Quint is scheduled to appear in court for a status hearing on May 14.



Jackson-Hewitt accused of tax fraud schemes
Lawyer Blog News | 2007/04/05 15:54

The Internal Revenue Service (IRS) and the Department of Justice have filed suit against five Jackson Hewitt franchises, seeking an injunction to bar the companies from preparing tax returns and alleging that all five corporations were involved in fraudulent tax return preparation including the filing of exaggerated claims and the use fake W-2 forms. The government, which filed lawsuits Tuesday in Chicago, Atlanta, Detroit and Raleigh, further alleged  that as a result of the fraudulent activity the US Treasury took a loss of over $70 million. The suits also claim that the corporations, owners, and employees received kickbacks for helping costumers file the fraudulent returns.

Speaking about the lawsuits, IRS Commissioner Mark Everson stated that:

I am deeply disturbed by the allegation that a major franchisee of the nation's second-largest tax preparation firm is intentionally preparing improper tax returns with inflated refunds. I'm particularly concerned that many taxpayers of modest means could actually end up owing the government thousands of dollars if they claimed an improper refund.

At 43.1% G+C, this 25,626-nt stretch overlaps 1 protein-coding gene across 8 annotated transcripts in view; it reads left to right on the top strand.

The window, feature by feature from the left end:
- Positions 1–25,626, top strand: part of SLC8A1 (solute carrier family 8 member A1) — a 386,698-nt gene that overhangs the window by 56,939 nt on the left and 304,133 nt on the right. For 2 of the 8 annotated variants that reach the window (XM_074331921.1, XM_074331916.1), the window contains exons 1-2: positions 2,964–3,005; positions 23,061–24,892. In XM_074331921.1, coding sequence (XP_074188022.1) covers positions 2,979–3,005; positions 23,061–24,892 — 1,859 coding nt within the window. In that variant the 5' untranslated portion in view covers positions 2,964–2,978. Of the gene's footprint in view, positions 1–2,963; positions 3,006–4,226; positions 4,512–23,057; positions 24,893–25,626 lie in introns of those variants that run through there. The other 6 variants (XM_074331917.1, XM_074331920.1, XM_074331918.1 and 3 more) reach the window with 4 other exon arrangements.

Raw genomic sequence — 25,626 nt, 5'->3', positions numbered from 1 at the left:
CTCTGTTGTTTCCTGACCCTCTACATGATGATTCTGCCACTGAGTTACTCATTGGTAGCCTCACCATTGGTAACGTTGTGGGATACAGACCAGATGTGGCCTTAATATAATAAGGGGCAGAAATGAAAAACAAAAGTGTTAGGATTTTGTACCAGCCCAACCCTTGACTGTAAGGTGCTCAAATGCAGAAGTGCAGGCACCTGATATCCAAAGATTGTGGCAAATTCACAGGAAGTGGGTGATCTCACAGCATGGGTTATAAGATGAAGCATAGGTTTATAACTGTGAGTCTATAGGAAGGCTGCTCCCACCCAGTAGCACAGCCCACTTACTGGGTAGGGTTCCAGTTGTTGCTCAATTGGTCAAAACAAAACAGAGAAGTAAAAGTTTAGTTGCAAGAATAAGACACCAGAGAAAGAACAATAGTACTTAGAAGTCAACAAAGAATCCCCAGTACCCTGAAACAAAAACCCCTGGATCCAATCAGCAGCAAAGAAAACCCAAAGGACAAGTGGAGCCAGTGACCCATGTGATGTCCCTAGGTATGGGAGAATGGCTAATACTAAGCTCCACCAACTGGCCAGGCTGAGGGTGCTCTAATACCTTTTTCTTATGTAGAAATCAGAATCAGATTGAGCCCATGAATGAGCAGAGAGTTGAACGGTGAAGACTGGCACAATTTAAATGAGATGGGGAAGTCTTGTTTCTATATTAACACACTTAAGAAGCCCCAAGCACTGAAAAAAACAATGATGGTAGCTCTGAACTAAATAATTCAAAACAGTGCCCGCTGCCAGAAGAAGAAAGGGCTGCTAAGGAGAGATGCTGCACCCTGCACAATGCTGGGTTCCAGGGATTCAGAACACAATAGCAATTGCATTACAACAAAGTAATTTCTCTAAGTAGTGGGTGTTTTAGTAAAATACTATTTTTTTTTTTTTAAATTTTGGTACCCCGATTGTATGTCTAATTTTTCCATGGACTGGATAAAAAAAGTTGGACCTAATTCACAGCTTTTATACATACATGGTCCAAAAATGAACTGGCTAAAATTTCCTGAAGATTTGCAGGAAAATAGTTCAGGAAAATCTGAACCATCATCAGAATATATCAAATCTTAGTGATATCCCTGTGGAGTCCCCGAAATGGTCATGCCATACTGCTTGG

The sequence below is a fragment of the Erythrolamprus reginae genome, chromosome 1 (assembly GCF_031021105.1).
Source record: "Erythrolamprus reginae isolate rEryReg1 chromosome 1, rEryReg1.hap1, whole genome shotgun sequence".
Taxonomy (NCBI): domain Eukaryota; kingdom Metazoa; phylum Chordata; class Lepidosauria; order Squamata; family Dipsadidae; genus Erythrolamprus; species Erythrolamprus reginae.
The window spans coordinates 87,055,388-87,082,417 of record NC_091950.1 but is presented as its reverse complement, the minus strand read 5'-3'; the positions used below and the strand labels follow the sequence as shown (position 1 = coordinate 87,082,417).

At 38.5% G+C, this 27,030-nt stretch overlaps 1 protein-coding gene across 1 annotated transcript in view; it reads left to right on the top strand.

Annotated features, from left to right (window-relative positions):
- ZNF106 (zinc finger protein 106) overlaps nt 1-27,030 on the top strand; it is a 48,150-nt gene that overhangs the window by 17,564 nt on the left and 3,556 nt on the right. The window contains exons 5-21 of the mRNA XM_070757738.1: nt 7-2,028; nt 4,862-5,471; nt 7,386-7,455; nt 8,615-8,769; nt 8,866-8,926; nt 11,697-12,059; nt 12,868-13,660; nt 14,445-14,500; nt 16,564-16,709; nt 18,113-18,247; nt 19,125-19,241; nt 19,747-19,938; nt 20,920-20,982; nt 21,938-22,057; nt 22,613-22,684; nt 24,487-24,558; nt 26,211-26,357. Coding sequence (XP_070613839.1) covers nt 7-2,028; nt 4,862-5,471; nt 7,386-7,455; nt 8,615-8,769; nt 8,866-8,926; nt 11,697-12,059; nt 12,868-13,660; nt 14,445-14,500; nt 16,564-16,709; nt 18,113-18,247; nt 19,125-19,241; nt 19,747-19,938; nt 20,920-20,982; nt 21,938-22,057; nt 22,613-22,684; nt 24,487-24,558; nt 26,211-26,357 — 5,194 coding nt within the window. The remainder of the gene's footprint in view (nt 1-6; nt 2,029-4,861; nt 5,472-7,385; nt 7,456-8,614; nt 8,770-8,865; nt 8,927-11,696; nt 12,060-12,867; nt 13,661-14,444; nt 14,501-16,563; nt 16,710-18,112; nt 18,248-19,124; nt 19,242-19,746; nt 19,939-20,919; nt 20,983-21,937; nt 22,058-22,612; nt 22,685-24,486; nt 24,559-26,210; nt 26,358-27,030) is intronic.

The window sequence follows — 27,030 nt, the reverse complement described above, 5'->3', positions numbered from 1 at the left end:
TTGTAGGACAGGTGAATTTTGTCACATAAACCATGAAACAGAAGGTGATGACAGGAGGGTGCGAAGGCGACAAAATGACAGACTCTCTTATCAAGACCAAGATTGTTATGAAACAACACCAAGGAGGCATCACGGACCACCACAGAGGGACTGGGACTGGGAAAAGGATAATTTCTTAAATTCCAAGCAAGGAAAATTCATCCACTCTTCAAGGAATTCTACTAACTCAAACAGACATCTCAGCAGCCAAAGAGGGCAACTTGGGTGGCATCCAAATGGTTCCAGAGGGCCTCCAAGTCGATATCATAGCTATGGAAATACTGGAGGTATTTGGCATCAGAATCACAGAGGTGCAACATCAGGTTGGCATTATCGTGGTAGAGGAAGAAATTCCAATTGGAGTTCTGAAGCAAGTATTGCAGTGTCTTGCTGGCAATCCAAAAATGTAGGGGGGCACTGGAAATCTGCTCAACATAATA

The five corporations named as defendants are Chicago Suit: Smart Tax, Inc. of Chicago; Ask Tax, Inc.; Atlanta Suit: Smart Tax of Georgia, Inc.; Detroit Suit: So Far, Inc.; and Raleigh Suit: Smart Tax of North Carolina, Inc.; all Jackson Hewitt Tax Service franchises. The suits also name Farrukh Sohail, who wholly or partially owns each of the five corporations, as co-defendant.



Hartford Man Pleads Guilty To Sex-Trafficking Ring
Lawyer Blog News | 2007/04/05 07:40

Brian Forbes of Hartford, Conn., pleaded guilty to six counts related to his role in a sex-trafficking ring. Forbes is the ninth of ten defendants to plead guilty to federal charges in this case. In his plea agreement, Forbes has admitted to placing three juveniles in prostitution and compelling two adults into prostitution through force, fraud or coercion.